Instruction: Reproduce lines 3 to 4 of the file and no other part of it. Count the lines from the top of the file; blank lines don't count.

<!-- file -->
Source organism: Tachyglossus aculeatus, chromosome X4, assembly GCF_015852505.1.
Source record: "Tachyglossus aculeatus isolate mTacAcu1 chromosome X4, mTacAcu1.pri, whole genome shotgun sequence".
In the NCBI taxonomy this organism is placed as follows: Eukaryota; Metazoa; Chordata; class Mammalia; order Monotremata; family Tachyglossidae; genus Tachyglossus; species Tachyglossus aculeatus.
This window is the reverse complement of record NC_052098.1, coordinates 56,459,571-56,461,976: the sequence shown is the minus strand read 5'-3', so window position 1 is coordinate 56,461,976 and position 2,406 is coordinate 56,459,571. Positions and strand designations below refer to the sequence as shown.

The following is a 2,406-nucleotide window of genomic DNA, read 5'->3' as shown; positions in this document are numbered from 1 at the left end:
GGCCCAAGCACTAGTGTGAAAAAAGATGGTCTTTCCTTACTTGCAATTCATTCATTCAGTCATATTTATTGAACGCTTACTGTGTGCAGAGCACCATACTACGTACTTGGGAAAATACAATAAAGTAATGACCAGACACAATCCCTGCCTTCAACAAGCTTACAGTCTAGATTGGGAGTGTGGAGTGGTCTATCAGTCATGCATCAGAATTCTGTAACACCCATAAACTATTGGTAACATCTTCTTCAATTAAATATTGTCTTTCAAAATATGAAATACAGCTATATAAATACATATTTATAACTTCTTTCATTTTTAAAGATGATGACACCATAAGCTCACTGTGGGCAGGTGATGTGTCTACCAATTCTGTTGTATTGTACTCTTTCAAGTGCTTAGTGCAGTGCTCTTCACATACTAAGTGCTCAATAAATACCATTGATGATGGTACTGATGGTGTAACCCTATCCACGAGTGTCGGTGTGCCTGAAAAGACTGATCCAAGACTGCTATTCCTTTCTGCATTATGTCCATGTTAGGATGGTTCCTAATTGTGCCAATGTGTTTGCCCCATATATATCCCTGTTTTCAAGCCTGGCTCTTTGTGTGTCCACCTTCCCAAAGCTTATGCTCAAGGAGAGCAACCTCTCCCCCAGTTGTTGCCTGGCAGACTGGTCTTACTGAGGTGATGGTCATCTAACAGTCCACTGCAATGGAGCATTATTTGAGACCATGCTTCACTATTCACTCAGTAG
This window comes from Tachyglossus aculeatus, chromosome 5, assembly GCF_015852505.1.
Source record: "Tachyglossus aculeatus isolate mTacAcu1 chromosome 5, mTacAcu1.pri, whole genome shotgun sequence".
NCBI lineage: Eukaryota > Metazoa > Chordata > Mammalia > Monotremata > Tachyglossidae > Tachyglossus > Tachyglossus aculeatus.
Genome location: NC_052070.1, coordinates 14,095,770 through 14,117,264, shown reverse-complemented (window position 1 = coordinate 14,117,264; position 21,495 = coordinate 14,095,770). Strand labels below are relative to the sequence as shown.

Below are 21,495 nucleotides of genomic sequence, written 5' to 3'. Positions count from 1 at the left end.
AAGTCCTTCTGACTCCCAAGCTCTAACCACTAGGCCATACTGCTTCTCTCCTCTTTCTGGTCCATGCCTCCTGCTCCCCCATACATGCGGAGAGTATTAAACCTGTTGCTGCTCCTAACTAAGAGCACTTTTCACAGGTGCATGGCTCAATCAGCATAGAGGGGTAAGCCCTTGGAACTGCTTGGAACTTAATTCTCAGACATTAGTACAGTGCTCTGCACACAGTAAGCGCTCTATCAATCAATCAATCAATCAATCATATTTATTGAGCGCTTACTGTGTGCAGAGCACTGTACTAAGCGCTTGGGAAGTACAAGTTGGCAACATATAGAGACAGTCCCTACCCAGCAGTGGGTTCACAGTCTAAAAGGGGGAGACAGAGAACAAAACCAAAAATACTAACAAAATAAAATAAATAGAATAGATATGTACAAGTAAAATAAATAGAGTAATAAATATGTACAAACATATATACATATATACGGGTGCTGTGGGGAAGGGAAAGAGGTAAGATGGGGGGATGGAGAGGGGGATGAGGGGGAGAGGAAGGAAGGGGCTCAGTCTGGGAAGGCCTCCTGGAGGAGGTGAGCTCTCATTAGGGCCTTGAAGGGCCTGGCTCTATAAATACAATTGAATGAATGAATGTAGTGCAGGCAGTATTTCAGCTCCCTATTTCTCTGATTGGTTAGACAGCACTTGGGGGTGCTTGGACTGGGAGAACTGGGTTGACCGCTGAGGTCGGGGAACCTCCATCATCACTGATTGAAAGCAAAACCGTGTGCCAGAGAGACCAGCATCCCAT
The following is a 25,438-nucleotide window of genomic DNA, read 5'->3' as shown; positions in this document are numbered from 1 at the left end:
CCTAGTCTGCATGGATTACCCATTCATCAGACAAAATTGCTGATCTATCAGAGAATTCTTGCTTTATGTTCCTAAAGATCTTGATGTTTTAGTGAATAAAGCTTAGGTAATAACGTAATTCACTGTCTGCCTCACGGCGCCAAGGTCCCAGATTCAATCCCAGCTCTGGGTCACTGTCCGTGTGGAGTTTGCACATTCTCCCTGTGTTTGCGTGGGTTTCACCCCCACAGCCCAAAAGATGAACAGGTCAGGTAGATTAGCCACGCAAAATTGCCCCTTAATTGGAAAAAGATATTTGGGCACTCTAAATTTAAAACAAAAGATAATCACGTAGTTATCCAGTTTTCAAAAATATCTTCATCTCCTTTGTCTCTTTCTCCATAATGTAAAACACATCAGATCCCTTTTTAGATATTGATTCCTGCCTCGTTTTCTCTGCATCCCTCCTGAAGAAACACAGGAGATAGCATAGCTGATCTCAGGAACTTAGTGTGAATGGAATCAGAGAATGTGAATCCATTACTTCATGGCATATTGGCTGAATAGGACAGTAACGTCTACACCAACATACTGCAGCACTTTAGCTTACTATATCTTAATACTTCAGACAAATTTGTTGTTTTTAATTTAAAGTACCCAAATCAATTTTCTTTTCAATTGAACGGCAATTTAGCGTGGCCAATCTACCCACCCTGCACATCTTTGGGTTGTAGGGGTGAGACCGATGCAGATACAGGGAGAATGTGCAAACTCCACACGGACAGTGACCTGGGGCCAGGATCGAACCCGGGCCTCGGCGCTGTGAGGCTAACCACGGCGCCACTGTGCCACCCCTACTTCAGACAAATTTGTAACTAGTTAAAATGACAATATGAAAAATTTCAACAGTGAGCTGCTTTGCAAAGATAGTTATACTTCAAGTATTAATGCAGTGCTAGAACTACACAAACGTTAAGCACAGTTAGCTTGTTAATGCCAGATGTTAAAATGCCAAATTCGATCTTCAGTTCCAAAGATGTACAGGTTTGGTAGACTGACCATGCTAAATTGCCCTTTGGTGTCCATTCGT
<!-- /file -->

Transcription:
In the NCBI taxonomy this organism is placed as follows: Eukaryota; Metazoa; Chordata; class Mammalia; order Monotremata; family Tachyglossidae; genus Tachyglossus; species Tachyglossus aculeatus.
This window is the reverse complement of record NC_052098.1, coordinates 56,459,571-56,461,976: the sequence shown is the minus strand read 5'-3', so window position 1 is coordinate 56,461,976 and position 2,406 is coordinate 56,459,571. Positions and strand designations below refer to the sequence as shown.